Manta Ray Season
The manta ray, or giant manta (Manta birostris),
is the largest of the rays,
with the largest known specimen having been nearly 7.6 meters (25 ft)
across its pectoral fins (or "wings") and weighed in at 3,000 kg (6,600
lb). It ranges throughout the tropical seas of the world, typically
around coral reefs.
Mantas are most commonly black above and white below, but some are blue
on their backs. A giant manta's eyes are located at the base of the
cephalic lobes on each side of the head, and unlike other rays the
mouth is found at the anterior edge of its head. To breathe, like other
rays, the manta has five pairs of gills on the underside.
With distinctive "horns" (from which the common name 'devil ray'
stems), on either side of its broad head, the manta is a prized
sighting by divers. These unique structures are actually derived from
the pectoral fins. During embryonic development, part of the pectoral
fin breaks away and moves forward, surrounding the mouth. This gives
the Manta Ray the distinction of being the only jawed vertebrate to
have novel limbs (the so-called six-footed tortoise (Manouria emys)
does not actually have six legs, only enlarged tuberculate scales on
their thighs that look superficially like an extra pair of hind limbs).
These flexible horns are used to direct plankton, small fish and water
into the Manta's very broad and wide mouth. The manta can curl them up
to reduce drag while swimming.
Manta Rays may have evolved from bottom feeding ancestors but have
adapted to become filter feeders in the open ocean. This has allowed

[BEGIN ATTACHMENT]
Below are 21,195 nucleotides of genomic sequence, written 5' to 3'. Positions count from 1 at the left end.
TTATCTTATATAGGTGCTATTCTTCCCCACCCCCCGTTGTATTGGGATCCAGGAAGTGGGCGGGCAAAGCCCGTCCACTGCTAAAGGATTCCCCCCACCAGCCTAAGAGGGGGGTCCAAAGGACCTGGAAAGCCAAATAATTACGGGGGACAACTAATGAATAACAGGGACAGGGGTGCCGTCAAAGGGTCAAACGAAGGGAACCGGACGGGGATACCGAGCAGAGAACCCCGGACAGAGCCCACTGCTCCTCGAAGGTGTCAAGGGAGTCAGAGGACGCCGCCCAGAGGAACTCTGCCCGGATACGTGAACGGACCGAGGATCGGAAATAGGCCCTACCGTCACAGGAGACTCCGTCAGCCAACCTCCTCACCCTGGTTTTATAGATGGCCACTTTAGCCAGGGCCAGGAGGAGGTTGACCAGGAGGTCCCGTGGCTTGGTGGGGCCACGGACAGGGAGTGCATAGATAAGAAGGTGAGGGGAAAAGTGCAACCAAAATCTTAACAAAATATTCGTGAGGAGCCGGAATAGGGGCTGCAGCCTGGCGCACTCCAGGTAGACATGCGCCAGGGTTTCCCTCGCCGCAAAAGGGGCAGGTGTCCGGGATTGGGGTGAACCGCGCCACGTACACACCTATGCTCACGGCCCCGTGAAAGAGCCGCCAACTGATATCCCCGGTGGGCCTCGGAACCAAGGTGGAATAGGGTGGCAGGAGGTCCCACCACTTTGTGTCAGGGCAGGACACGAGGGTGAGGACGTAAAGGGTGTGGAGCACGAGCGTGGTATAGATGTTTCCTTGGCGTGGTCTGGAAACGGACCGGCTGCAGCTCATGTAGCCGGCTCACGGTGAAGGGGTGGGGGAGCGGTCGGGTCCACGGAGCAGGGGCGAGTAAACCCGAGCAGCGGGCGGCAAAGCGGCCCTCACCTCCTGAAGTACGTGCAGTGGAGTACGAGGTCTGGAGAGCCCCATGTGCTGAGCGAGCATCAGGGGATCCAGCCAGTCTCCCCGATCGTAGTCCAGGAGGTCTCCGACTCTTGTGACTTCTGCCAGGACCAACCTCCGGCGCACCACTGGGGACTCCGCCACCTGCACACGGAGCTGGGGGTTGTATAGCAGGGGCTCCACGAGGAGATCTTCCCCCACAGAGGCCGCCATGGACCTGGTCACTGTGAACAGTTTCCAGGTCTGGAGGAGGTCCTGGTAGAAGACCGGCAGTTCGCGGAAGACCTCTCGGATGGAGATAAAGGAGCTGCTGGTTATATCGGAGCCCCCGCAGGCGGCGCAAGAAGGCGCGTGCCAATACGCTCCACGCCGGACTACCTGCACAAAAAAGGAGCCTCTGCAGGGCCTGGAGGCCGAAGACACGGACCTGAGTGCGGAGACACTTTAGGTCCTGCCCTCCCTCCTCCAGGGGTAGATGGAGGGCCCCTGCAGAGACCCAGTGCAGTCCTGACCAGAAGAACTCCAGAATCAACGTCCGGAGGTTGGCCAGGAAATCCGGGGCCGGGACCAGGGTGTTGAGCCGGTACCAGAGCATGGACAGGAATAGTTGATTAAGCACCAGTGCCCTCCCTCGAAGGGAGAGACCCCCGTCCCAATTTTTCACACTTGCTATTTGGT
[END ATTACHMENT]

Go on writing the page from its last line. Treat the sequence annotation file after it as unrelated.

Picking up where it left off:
them to grow to a larger size than any other species of ray. Because of
their pelagic lifestyle as plankton feeders, some of the ancestral
characterstics have degenerated. For example, all that is left of their
oral teeth is a small band of vestigial teeth on the lower jaw, almost
hidden by the skin. Their dermal denticals are also greatly reduced in
number and size, but are still present, and they have a much thicker
body mucus coating than other rays. Their spiracles have become small
and non-functional, as all water is taken in through their mouth
To swim better through the ocean, they have a diamond shaped body plan, using their pectoral fins as graceful "wings".
Mantas are filter feeders: they feed on plankton,
fish larvae and the like, passively filtered from the water passing
through their gills as they swim. The small prey organisms are caught
on flat horizontal plates of russet-coloured spongy tissue, that span
the spaces between the manta's gill bars.
Mantas frequent reef-side cleaning stations where small fish such as wrasses and angelfish
swim inside the manta's gills and all over its skin to feed, in the
process cleaning it of parasites and removing bits of dead skin.
The predators of the Manta Ray include mainly large sharks, however
in some circumstances killer whales have also been observed preying on
Taxonomically, the situation of the mantas is still under investigation. Three species have been identified: Manta birostris, Manta ehrenbergii, and Manta raya, but they are quite similar to each other, and the last two may just be isolated populations. The genus Manta is sometimes placed in its own family, Mobulidae, but this article follows FishBase, and places it in the family Myliobatidae, with the eagle rays and their relatives.
Mantas have been given a variety of common names, including Atlantic manta, Pacific manta, devil ray, devilfish, and just manta. Some people just call all members of the family stingrays.
Mantas are extremely curious around humans, and are fond of swimming
with scuba divers. They have the biggest brains of any fish. 
The Moche people of ancient Peru worshipped the sea and its animals. They often depicted manta rays in their art. Information from Wikepedia-http://en.wikipedia.org/wiki/Manta_ray